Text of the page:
“As for my experience working abroad, I would have to say that I'm extremely lucky and privileged to have a European citizenship which has allowed me to live and work in many different places. I wish that my colleagues had the same opportunities that I have had.”
Diversity also in knowledge backgrounds
Regarding the migration field in general, she says that one thing she learned after working with migrants and within the field is that there are many people working on the topics from many different backgrounds, having very little common background. She has worked with people who studied political science, international relations, or even business and economics, and they all have different understandings and approaches to migrants and migration.
“There are definitely challenges that arise when it comes to working in such an interdisciplinary environment. I don't know what the solution is, but there are definitely times when I have wished that more people could have taken a "migration 101" course which helps to get everyone on the same page when it comes to finding solutions for real global challenges.”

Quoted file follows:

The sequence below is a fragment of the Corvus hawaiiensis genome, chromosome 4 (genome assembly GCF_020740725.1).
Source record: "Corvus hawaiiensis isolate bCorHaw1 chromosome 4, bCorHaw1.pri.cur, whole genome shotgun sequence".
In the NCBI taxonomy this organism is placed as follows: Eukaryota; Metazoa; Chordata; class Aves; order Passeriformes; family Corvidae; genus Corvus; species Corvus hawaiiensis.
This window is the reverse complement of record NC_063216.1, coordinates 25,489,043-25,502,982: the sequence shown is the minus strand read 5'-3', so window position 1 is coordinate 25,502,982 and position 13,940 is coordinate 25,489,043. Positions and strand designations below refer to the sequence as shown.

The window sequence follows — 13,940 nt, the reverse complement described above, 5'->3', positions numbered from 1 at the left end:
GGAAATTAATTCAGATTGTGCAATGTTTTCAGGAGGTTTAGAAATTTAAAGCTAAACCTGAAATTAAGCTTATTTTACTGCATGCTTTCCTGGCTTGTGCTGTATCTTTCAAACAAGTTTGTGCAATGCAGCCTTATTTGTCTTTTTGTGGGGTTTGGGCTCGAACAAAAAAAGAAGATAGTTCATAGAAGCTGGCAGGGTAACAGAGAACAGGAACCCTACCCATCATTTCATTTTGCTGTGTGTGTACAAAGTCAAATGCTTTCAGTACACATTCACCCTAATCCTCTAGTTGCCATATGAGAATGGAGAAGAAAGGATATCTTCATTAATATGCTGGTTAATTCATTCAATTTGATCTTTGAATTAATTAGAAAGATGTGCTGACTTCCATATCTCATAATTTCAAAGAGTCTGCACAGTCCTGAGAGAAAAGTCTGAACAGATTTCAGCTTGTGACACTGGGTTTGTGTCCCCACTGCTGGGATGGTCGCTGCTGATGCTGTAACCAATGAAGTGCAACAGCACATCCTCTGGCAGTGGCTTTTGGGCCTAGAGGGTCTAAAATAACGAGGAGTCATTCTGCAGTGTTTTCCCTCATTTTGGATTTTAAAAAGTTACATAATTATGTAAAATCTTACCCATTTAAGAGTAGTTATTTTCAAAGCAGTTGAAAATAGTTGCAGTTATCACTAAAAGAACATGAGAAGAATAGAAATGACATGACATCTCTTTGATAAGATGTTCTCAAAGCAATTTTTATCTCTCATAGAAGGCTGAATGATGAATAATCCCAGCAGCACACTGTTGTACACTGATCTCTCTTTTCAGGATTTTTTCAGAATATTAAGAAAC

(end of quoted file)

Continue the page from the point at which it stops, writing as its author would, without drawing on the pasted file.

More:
Tips for success
“While on one hand, migration studies is quite specialised, there are still SO MANY paths you can go down after your studies. My colleagues have ended up all over the world, either continuing their studies and life in academia with a PhD, or working for large governmental and international organisations, doing really important work. With a degree in migration studies, there are so, so many things you can end up doing, and I am happy that the INSMS network can shed some light on these opportunities for students and graduates.”
*INSMS is always looking for interesting career paths of former migration students. If you would like to share your professional history with the network, please contact us by email: firstname.lastname@example.org, Subject: P2P campaign